“The Artist’s Way: A Spiritual Path to Higher Creativity” is a 1992 self-help book by American author Julia Cameron. The book was written to help people with artistic creative recovery, which teaches techniques and exercises to assist people in gaining self-confidence in harnessing their creative talents and skills. The program is focused on supporting relationships in removing artistic blocks and fostering confidence.

“Things were chugging along and then our previous vocalist Kim Epson decided she wanted to do things elsewhere,” said Cooper. “So, we got a new singer.”

The band’s current lineup includes Wain Ballard on guitar, Katie Tuner Drake on vocals, Heinly on bass, Buchanan on drums and Cooper on vocals and guitar.

“We seem to have a cycle of putting out an album every five years,” said Cooper.  “We put out an album a few years ago called ‘Least Bad of Humbleman 1984-2009.’ That album was a 25-year compilation starting with our days in 1984 as a punk band called The Proles.

“Our most recent previous album was ‘Late Bloom’ in fall 2015 was self-produced – and mostly D.I.Y. “‘Beautiful Day’ was also self-produced – and also mostly D.I.Y. We recorded the album ourselves in our rhythm practice space and then did solos and vocals in my living room. For our previous album, we used CakeWalk. This time, we used REAPER.”

REAPER is a complete digital audio production application for computers, offering a full multitrack audio and MIDI recording, editing, processing, mixing and mastering toolset.

“We spent most of this year making the new album,” said Cooper. “After finishing recording it ourselves, we sent it out for the mixing. We had Scoops Dardaris do it. We were extremely happy with the mixing.

“We mastered it at Rittenhouse Soundworks in Germantown. Jim Hamilton, a percussionist and tap dancer from the Kensington area of Philly who toured with Boyz II Men, put the studio together. He’s a terrific talent – and he knows an amazing amount of people in the music world.”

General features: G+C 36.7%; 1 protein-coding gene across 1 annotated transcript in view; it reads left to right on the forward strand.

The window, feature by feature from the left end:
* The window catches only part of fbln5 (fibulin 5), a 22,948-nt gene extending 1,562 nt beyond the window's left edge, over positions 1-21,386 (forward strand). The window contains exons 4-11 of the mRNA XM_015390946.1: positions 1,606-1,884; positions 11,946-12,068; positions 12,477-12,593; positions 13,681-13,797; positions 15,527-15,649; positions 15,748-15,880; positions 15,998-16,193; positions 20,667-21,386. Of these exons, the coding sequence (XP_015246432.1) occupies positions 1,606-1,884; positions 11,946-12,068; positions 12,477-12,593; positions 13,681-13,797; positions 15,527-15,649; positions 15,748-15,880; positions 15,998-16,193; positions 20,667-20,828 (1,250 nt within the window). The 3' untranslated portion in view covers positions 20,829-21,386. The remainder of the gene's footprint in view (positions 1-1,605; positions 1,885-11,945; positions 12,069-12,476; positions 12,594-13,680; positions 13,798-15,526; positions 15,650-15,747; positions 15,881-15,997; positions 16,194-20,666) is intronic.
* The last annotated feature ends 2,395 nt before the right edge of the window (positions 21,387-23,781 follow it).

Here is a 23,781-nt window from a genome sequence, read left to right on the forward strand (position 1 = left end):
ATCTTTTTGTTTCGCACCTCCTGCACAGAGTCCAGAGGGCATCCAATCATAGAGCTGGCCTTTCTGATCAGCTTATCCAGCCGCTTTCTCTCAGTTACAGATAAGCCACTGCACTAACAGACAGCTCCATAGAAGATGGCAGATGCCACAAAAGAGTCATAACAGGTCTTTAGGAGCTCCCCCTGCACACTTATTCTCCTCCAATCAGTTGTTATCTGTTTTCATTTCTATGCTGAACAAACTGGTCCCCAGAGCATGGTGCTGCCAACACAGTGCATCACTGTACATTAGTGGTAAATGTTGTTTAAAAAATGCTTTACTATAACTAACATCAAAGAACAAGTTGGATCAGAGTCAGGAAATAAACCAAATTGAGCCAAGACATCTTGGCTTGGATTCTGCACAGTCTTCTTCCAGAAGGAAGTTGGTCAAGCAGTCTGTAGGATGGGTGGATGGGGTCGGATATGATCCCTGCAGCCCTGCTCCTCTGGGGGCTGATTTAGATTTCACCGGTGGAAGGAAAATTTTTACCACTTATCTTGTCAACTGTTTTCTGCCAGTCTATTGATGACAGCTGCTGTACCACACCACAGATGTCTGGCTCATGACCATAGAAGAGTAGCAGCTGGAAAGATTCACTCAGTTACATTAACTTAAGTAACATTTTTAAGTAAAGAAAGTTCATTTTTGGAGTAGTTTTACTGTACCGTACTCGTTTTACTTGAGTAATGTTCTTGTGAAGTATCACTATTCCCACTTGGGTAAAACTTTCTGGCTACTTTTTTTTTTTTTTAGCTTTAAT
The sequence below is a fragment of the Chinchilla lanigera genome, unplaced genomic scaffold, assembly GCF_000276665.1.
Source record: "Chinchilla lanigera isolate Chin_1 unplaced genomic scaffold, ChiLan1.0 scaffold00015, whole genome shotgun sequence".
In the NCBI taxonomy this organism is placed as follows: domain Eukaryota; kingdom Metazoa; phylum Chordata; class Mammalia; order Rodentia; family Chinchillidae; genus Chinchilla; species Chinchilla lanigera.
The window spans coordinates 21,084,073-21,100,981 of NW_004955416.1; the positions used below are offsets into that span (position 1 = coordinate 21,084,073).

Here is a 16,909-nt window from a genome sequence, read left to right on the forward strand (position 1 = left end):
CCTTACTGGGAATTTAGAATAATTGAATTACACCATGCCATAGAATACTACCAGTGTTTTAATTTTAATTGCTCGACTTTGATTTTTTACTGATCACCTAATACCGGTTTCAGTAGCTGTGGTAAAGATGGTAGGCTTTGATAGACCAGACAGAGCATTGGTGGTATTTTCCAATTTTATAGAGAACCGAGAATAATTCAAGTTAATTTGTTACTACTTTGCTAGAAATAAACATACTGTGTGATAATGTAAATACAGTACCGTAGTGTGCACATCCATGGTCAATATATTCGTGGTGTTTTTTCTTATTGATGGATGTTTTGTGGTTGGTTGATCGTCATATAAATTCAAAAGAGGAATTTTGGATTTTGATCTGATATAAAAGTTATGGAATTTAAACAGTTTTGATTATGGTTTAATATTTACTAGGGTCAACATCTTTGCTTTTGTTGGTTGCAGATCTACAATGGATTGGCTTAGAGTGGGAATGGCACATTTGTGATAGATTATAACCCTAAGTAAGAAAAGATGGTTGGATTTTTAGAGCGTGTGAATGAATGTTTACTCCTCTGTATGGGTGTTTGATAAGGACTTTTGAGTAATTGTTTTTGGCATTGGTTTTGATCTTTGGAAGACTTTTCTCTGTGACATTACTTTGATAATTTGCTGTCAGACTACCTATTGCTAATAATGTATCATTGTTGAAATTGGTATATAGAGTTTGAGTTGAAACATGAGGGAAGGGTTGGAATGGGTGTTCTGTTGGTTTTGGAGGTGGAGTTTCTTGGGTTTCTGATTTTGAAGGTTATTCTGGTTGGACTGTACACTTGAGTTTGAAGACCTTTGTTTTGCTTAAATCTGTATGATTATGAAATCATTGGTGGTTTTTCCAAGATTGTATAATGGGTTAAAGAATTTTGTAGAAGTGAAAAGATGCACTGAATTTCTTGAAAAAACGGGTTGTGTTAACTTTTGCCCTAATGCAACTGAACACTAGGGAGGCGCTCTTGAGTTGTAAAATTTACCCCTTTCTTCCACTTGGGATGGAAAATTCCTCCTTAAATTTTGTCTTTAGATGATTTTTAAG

HumblemanBand, a rock quintet that is socially conscious, features songs that band members have written and arranged – songs with lyrics inspired by current events.

“We went out to Standing Rock (Indian Reservation) in North Dakota,” said Cooper. “That inspired a brand-new song – ‘AIM ’21.’ The title stands for ‘American Indian in the 21st century.’

“On ‘Beautiful Day,’ Kim wrote two songs, we did two covers, and I wrote the rest. The two covers were songs by the late Gil Scott-Heron – ‘Lady Day and John Coltrane’ and ‘Alien.’ Gil Scott-Heron was a very influential voice in music and activism and most-known for his song ‘The Revolution Will Not Be Televised’ and his poetry.

HumblemanBand, like Scott-Heron, has consistently delivered social commentary and positive messages, often with humor and a light touch, using spoken word lyrics, and generally delivered with dance beat arrangement. His influence upon the band has been strong.

Video link for Humbleman Band – https://youtu.be/01Clk69MaAU.

The show at the Dawson Street Pub, which is a co-bill with Reverend Chris, will start at 9 p.m.

There is a $10 cover at the door.

Uptown! Knauer Performing Arts Center (226 North High Street, West Chester, www.uptownwestchester.org) is presenting Live at the Fillmore on June 25.

Kennett Flash (102 Sycamore Alley, Kennett Square, 484-732-8295, http://www.kennettflash.org) is hosting The Levin Brothers on June 23 and Sharon Bousquet on June 24.

118 North (118 North Wayne Avenue, Wayne, www.118northwayne.com) will host T Friends of Jerry on June 16, Joe Louis Walker on June 17, Avi Wisnia on June 18, Joey Harkum Band on June 18, Wally Smith Hammond Organ Trio on June 19, Reggae Thunder on June 19, Boulevards on June 22, Jason’s Children on June 23, Melt With You on June 25, Baked Shrimp on June 26, Wally Smith Hammond Organ Trio on June Blues Uprising on June 29 and Shred Is Dead on June 30.

The Keswick Theater (291 N. Keswick Avenue, Glenside, 215-572-7650, www.keswicktheatre.com) will host Get the Led Out on June 17 and 18, Blippi the Musical on June 19 and George Thorogood on June 22.

Mann Music Center (Mann Center, 5201 N. Parkside Avenue, Philadelphia, 215-566-7900, http://manncenter.org) is presenting Rebelution on June 17 and the Disco Biscuits on June 18 and 19.